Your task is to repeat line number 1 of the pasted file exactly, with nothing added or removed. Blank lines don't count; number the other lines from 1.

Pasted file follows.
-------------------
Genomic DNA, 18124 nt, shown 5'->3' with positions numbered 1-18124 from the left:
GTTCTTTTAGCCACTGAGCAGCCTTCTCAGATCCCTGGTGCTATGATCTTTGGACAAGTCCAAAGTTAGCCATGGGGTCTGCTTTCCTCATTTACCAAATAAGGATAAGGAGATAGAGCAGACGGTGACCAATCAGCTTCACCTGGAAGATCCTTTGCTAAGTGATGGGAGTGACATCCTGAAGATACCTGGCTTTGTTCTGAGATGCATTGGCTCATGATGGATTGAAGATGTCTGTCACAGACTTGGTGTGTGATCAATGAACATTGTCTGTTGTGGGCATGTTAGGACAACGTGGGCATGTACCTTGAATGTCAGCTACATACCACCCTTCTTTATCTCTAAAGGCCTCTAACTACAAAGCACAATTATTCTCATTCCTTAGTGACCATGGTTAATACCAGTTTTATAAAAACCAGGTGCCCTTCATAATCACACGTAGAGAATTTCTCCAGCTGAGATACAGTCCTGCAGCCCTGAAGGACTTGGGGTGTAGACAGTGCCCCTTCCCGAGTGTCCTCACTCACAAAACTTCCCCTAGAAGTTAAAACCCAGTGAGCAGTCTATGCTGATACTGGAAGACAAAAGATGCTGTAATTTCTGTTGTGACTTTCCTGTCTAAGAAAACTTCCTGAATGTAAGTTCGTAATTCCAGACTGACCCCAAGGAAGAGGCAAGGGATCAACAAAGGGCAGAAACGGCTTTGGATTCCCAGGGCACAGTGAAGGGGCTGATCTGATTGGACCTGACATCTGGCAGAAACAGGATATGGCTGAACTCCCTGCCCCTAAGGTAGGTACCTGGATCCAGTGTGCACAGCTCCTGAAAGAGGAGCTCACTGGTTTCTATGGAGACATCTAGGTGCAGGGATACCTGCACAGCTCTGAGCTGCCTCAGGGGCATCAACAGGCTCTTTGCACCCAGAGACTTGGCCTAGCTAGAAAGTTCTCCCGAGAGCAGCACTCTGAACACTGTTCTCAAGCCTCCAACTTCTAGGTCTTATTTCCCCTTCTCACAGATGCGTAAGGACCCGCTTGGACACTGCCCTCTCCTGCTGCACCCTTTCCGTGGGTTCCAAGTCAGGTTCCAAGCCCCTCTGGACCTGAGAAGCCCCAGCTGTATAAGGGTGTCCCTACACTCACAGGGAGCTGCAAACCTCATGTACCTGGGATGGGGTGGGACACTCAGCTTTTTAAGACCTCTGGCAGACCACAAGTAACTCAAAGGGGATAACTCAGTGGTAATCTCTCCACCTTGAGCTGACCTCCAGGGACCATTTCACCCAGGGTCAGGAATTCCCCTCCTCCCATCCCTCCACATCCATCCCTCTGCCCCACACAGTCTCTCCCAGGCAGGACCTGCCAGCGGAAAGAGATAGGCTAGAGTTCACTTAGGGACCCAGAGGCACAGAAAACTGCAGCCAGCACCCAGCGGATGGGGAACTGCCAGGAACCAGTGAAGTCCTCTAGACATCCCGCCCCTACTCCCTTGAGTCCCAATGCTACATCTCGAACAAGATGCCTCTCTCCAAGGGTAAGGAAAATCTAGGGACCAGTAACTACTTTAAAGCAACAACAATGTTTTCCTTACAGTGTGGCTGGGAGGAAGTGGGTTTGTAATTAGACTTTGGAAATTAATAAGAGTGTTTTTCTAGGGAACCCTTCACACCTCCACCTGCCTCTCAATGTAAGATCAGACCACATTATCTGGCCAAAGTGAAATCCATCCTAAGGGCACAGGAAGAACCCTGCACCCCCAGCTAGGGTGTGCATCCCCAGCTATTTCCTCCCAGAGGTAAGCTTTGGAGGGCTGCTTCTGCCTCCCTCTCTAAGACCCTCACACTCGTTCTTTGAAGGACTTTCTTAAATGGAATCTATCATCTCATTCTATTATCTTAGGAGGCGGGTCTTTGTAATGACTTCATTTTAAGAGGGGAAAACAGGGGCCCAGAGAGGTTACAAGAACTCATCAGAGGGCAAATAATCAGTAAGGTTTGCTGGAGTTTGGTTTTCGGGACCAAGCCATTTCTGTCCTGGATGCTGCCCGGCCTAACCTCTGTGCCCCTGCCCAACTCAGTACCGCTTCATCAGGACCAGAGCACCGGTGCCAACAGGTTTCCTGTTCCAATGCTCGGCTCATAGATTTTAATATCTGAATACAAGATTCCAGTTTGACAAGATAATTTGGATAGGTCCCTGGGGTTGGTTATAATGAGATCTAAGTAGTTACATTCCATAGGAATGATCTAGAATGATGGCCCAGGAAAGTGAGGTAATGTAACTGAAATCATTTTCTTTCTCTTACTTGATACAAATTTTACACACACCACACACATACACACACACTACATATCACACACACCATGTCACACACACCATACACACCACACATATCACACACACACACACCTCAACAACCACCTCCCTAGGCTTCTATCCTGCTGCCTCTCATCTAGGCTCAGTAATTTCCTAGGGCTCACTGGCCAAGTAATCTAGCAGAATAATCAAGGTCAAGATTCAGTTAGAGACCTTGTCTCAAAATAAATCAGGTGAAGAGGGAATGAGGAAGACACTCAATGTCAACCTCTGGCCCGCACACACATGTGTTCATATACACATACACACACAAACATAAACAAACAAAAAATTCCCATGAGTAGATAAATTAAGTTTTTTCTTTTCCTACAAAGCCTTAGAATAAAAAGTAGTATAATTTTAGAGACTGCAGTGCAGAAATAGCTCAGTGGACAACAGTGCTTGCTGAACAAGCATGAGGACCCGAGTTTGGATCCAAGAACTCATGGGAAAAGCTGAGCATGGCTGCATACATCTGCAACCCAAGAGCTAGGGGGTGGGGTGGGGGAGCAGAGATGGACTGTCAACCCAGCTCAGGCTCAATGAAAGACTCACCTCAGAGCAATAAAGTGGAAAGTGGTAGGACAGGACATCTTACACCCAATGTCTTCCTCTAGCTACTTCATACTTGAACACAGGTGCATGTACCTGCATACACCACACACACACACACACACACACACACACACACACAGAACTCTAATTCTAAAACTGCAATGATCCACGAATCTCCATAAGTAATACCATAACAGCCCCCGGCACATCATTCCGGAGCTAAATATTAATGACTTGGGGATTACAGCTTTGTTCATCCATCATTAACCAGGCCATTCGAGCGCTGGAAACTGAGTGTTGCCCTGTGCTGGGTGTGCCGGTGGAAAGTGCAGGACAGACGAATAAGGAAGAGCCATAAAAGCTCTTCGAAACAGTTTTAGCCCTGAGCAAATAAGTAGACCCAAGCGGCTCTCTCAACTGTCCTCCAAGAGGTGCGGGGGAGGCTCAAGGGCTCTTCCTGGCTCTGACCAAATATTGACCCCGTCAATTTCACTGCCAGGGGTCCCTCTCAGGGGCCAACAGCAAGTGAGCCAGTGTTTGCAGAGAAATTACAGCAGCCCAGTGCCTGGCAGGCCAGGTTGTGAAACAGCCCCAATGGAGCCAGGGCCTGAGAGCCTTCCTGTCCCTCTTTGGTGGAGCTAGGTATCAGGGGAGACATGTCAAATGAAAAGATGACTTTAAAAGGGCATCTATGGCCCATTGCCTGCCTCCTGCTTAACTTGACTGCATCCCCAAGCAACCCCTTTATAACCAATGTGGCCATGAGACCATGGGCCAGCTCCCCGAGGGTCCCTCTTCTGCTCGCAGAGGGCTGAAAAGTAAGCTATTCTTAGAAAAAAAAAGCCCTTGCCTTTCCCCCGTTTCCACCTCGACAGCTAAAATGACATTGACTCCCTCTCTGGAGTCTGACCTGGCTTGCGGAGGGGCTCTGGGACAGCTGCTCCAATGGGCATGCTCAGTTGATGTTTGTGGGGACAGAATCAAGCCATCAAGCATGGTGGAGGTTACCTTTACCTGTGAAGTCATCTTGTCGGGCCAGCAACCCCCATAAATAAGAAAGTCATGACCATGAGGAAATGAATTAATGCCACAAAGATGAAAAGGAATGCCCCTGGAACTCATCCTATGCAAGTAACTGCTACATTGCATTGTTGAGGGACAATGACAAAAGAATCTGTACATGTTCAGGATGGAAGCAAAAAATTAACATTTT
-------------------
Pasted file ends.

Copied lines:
Genomic DNA, 18124 nt, shown 5'->3' with positions numbered 1-18124 from the left: